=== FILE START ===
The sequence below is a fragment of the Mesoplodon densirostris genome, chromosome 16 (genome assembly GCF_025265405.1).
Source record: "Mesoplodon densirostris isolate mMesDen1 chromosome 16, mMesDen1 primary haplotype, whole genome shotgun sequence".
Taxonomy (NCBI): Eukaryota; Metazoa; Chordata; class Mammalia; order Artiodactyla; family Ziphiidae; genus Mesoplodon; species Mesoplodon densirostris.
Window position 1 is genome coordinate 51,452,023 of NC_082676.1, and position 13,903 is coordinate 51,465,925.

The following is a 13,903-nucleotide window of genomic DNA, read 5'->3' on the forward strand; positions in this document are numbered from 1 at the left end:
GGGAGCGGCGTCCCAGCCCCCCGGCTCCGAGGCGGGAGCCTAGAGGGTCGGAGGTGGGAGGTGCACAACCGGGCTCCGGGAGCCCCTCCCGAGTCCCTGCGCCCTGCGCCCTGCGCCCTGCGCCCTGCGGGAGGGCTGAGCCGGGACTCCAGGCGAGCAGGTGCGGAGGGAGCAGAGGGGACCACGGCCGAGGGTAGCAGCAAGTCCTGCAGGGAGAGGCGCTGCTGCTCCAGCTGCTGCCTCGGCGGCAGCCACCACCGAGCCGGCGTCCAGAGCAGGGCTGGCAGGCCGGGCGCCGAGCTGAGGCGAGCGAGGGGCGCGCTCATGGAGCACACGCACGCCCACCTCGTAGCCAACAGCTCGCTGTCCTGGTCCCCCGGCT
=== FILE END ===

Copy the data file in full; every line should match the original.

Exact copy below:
The sequence below is a fragment of the Mesoplodon densirostris genome, chromosome 16 (genome assembly GCF_025265405.1).
Source record: "Mesoplodon densirostris isolate mMesDen1 chromosome 16, mMesDen1 primary haplotype, whole genome shotgun sequence".
Taxonomy (NCBI): Eukaryota; Metazoa; Chordata; class Mammalia; order Artiodactyla; family Ziphiidae; genus Mesoplodon; species Mesoplodon densirostris.
Window position 1 is genome coordinate 51,452,023 of NC_082676.1, and position 13,903 is coordinate 51,465,925.

The following is a 13,903-nucleotide window of genomic DNA, read 5'->3' on the forward strand; positions in this document are numbered from 1 at the left end:
GGGAGCGGCGTCCCAGCCCCCCGGCTCCGAGGCGGGAGCCTAGAGGGTCGGAGGTGGGAGGTGCACAACCGGGCTCCGGGAGCCCCTCCCGAGTCCCTGCGCCCTGCGCCCTGCGCCCTGCGCCCTGCGGGAGGGCTGAGCCGGGACTCCAGGCGAGCAGGTGCGGAGGGAGCAGAGGGGACCACGGCCGAGGGTAGCAGCAAGTCCTGCAGGGAGAGGCGCTGCTGCTCCAGCTGCTGCCTCGGCGGCAGCCACCACCGAGCCGGCGTCCAGAGCAGGGCTGGCAGGCCGGGCGCCGAGCTGAGGCGAGCGAGGGGCGCGCTCATGGAGCACACGCACGCCCACCTCGTAGCCAACAGCTCGCTGTCCTGGTCCCCCGGCT